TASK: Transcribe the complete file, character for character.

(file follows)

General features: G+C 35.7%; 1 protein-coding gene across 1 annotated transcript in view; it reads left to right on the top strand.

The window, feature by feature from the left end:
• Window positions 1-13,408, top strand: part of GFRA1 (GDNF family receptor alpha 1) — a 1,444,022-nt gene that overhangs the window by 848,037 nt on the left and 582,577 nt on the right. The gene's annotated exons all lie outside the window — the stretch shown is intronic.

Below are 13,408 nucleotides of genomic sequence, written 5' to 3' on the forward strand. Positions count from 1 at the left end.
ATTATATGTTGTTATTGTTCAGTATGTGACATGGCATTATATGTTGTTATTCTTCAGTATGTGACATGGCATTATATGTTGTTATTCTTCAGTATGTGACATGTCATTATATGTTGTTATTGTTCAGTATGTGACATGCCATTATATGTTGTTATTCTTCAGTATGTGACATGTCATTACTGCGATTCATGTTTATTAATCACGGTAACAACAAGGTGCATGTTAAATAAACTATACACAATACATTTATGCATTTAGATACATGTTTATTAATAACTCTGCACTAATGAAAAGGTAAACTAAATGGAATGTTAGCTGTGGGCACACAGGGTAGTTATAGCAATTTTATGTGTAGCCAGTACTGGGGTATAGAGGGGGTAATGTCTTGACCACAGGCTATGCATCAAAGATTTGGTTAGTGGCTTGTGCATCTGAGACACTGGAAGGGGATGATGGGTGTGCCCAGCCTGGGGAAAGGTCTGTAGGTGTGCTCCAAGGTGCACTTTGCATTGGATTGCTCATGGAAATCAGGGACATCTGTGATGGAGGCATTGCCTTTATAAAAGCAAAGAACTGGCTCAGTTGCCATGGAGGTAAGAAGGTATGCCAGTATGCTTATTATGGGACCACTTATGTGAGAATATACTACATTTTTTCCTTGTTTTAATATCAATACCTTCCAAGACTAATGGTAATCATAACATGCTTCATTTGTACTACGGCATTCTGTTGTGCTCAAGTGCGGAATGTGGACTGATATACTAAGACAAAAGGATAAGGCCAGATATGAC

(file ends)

General features: G+C 35.7%; 1 protein-coding gene across 1 annotated transcript in view; it reads left to right on the top strand.

The window, feature by feature from the left end:
• Window positions 1-13,408, top strand: part of GFRA1 (GDNF family receptor alpha 1) — a 1,444,022-nt gene that overhangs the window by 848,037 nt on the left and 582,577 nt on the right. The gene's annotated exons all lie outside the window — the stretch shown is intronic.

Below are 13,408 nucleotides of genomic sequence, written 5' to 3' on the forward strand. Positions count from 1 at the left end.
ATTATATGTTGTTATTGTTCAGTATGTGACATGGCATTATATGTTGTTATTCTTCAGTATGTGACATGGCATTATATGTTGTTATTCTTCAGTATGTGACATGTCATTATATGTTGTTATTGTTCAGTATGTGACATGCCATTATATGTTGTTATTCTTCAGTATGTGACATGTCATTACTGCGATTCATGTTTATTAATCACGGTAACAACAAGGTGCATGTTAAATAAACTATACACAATACATTTATGCATTTAGATACATGTTTATTAATAACTCTGCACTAATGAAAAGGTAAACTAAATGGAATGTTAGCTGTGGGCACACAGGGTAGTTATAGCAATTTTATGTGTAGCCAGTACTGGGGTATAGAGGGGGTAATGTCTTGACCACAGGCTATGCATCAAAGATTTGGTTAGTGGCTTGTGCATCTGAGACACTGGAAGGGGATGATGGGTGTGCCCAGCCTGGGGAAAGGTCTGTAGGTGTGCTCCAAGGTGCACTTTGCATTGGATTGCTCATGGAAATCAGGGACATCTGTGATGGAGGCATTGCCTTTATAAAAGCAAAGAACTGGCTCAGTTGCCATGGAGGTAAGAAGGTATGCCAGTATGCTTATTATGGGACCACTTATGTGAGAATATACTACATTTTTTCCTTGTTTTAATATCAATACCTTCCAAGACTAATGGTAATCATAACATGCTTCATTTGTACTACGGCATTCTGTTGTGCTCAAGTGCGGAATGTGGACTGATATACTAAGACAAAAGGATAAGGCCAGATATGAC